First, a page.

Family Provisions in Big Money Estates
Many people have a mistaken understanding of how a Will works and may have the belief that they can give their estate to anyone they desire. However, this is not the case in Australia and testamentary freedom (being able to give the estate to anyone the Will maker desires) is balanced by laws that allow courts to use their discretion and ensure that the remaining family members are adequately provided for with the proceeds of the estate. The reality is that the number of contested Wills is on the rise in Australia. The most common type of challenge is a Family Provision claim.
In a Family Provision claim, the applicant must demonstrate that they have been left without ‘adequate provision’ for their ‘proper maintenance, education or advancement’. It is important to note that only spouses (which includes de-facto spouses), children (which includes step-children) or people who are wholly or substantially maintained or supported by the deceased person can apply to a court for a family provision.
“Adequate provision’ and ‘proper maintenance’ have been notions that Courts have struggled to define. However, it is evident from recent decisions that what is adequate or proper in one case may not be adequate or proper in another.
In most Family Provision claims, the Court exercises its discretion and weighs three factors which are; the size of the estate, the needs of the applicant and the interests of other parties having a legitimate claim on the estate of the deceased. The weight to be given to each of these factors varies. This is especially the case in big money estates compared to modest estate matters.
A recent Western Australian Supreme Court decision in Mead v Lemon (2015) has captured the attention of both the public and the legal community and may have an enduring impact on the resolution of big money estate disputes. In this case, the size of the estate was extremely large. The Will provided that the testator’s two children should receive the amount of $400 million each. The applicant (who was a love child) was left with a $3 million trust fund, which had a number of oppressive conditions tied to it. A big driving force behind the Judge’s decision to ultimately award the applicant $25 million (an additional $22 million) was that the other beneficiaries would not suffer any significant financial detriment. This may not of course be the case where increased provision was made from a modest estate. As a result, where there was a large estate, it was not important for the court to have regard to the interests of the other parties. Additionally, the Judge stated that it was not about fairness, but considered the position of a wise and just father, that of community expectation and the duties of a parent arising under the Act. The Judge also removed the oppressive conditions from the fund.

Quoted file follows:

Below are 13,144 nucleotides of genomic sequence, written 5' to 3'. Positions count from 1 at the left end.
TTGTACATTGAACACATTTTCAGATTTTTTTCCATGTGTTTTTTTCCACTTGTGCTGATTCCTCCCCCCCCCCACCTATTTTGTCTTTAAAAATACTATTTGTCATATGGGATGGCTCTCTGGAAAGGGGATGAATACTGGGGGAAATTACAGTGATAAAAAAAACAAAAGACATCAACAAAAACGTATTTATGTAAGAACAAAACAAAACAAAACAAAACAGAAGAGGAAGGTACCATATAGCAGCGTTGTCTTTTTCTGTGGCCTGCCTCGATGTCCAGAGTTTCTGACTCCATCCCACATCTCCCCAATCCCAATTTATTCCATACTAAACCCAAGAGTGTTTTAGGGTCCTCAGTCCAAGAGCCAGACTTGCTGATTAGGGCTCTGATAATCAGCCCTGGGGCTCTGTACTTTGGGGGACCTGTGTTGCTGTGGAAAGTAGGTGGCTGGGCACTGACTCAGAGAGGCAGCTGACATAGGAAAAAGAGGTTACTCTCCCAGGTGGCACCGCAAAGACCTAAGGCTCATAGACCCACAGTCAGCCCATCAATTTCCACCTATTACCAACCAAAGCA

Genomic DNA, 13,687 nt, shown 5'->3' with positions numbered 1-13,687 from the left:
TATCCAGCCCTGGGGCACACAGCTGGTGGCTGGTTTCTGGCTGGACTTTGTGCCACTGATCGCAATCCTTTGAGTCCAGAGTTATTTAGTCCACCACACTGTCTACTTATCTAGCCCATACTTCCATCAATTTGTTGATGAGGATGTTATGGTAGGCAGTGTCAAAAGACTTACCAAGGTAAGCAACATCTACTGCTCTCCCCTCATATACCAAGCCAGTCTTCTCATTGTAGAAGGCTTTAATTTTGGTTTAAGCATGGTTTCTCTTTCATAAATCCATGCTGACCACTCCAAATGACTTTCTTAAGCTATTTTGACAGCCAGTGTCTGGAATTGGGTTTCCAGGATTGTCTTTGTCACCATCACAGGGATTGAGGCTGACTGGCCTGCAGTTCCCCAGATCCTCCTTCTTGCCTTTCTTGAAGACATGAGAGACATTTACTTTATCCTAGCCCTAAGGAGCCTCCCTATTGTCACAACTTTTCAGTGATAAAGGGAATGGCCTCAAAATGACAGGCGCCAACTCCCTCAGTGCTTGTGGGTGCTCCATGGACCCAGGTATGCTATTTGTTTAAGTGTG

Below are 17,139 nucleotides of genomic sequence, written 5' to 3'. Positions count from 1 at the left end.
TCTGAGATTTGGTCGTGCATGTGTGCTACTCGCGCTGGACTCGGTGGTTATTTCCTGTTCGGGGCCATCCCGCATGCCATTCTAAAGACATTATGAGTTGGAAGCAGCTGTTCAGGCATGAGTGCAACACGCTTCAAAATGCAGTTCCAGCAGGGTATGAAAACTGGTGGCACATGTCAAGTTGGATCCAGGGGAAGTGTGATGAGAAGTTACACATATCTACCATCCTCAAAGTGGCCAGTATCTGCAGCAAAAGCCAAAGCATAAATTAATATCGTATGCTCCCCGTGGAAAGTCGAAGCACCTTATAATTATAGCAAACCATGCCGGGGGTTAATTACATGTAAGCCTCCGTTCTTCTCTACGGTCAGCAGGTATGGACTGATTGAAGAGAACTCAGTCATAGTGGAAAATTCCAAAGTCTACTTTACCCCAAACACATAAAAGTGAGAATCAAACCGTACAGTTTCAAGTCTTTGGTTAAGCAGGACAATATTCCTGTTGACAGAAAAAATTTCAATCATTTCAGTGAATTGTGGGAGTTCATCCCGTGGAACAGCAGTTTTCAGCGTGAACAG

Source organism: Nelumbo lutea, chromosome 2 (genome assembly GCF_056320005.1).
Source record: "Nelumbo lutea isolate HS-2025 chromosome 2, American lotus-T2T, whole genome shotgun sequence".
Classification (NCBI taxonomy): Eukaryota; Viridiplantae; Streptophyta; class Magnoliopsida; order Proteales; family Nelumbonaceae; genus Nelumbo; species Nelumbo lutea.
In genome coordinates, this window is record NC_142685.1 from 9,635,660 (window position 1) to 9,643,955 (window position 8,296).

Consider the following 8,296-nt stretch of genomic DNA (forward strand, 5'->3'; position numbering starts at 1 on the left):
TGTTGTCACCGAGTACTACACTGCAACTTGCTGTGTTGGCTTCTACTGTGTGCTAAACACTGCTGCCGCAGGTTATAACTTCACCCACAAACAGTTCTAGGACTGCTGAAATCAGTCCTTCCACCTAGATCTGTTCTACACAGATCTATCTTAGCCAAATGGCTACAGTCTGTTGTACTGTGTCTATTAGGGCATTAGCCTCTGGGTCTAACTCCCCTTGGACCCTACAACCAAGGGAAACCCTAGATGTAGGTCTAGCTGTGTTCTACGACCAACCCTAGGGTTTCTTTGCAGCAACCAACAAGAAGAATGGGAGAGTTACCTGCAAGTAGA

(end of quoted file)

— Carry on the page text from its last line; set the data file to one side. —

This can be contrasted to decisions made in modest estates, where the basic principles of making adequate provision for the” proper maintenance, education or advancement’ for the beneficiary are the same as in large estates. However, an applicant in a modest estate has a much lower likelihood of successfully contesting a Will and receiving a larger sum from the estate, even if they are of humble means.
The principles that were applied in Mead v Lemon (2015) may be of important relevance in big money estates in the future. It is important to note that the decision serves as a reminder for practitioners that are involved in large estate planning to try and minimise the scope for Family Provision claims.
Consequently, especially due to the rise in Family Provision claims in recent years, we cannot stress strongly enough the importance of seeking professional legal advice when finalizing a Will. At Carroll Fairon Solicitors, we have experienced practitioners who will be able to ensure that your Will reflects your intentions as clearly as possible. Additionally, our experienced lawyers will also be able to advise you as to whether there may be any potential Family Provision claims. When drafting your Will, we can ensure that adequate arrangements are made for each family member, minimizing the potential risk of future Family Provision claims. We can also assist clients in making Family Provision claims or responding to those claims if they are made.